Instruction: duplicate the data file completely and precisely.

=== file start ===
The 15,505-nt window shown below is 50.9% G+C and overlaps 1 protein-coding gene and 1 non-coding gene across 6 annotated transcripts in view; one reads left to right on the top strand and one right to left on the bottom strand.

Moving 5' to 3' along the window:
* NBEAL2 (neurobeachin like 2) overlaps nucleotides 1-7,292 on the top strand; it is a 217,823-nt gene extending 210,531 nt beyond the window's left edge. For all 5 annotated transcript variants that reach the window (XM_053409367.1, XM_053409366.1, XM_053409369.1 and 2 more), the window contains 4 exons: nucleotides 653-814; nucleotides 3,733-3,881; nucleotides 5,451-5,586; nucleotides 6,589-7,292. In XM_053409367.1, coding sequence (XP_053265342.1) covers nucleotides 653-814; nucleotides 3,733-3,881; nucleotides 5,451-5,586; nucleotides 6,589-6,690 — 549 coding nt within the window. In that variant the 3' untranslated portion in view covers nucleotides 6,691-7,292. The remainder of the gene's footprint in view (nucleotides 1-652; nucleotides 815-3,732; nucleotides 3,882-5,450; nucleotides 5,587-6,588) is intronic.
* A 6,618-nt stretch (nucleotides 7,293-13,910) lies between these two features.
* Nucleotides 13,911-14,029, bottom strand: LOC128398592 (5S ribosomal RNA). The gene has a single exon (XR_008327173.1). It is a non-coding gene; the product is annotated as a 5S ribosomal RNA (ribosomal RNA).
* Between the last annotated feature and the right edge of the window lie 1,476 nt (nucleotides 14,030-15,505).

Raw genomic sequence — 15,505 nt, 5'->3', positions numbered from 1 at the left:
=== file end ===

The 15,505-nt window shown below is 50.9% G+C and overlaps 1 protein-coding gene and 1 non-coding gene across 6 annotated transcripts in view; one reads left to right on the top strand and one right to left on the bottom strand.

Moving 5' to 3' along the window:
* NBEAL2 (neurobeachin like 2) overlaps nucleotides 1-7,292 on the top strand; it is a 217,823-nt gene extending 210,531 nt beyond the window's left edge. For all 5 annotated transcript variants that reach the window (XM_053409367.1, XM_053409366.1, XM_053409369.1 and 2 more), the window contains 4 exons: nucleotides 653-814; nucleotides 3,733-3,881; nucleotides 5,451-5,586; nucleotides 6,589-7,292. In XM_053409367.1, coding sequence (XP_053265342.1) covers nucleotides 653-814; nucleotides 3,733-3,881; nucleotides 5,451-5,586; nucleotides 6,589-6,690 — 549 coding nt within the window. In that variant the 3' untranslated portion in view covers nucleotides 6,691-7,292. The remainder of the gene's footprint in view (nucleotides 1-652; nucleotides 815-3,732; nucleotides 3,882-5,450; nucleotides 5,587-6,588) is intronic.
* A 6,618-nt stretch (nucleotides 7,293-13,910) lies between these two features.
* Nucleotides 13,911-14,029, bottom strand: LOC128398592 (5S ribosomal RNA). The gene has a single exon (XR_008327173.1). It is a non-coding gene; the product is annotated as a 5S ribosomal RNA (ribosomal RNA).
* Between the last annotated feature and the right edge of the window lie 1,476 nt (nucleotides 14,030-15,505).

Raw genomic sequence — 15,505 nt, 5'->3', positions numbered from 1 at the left: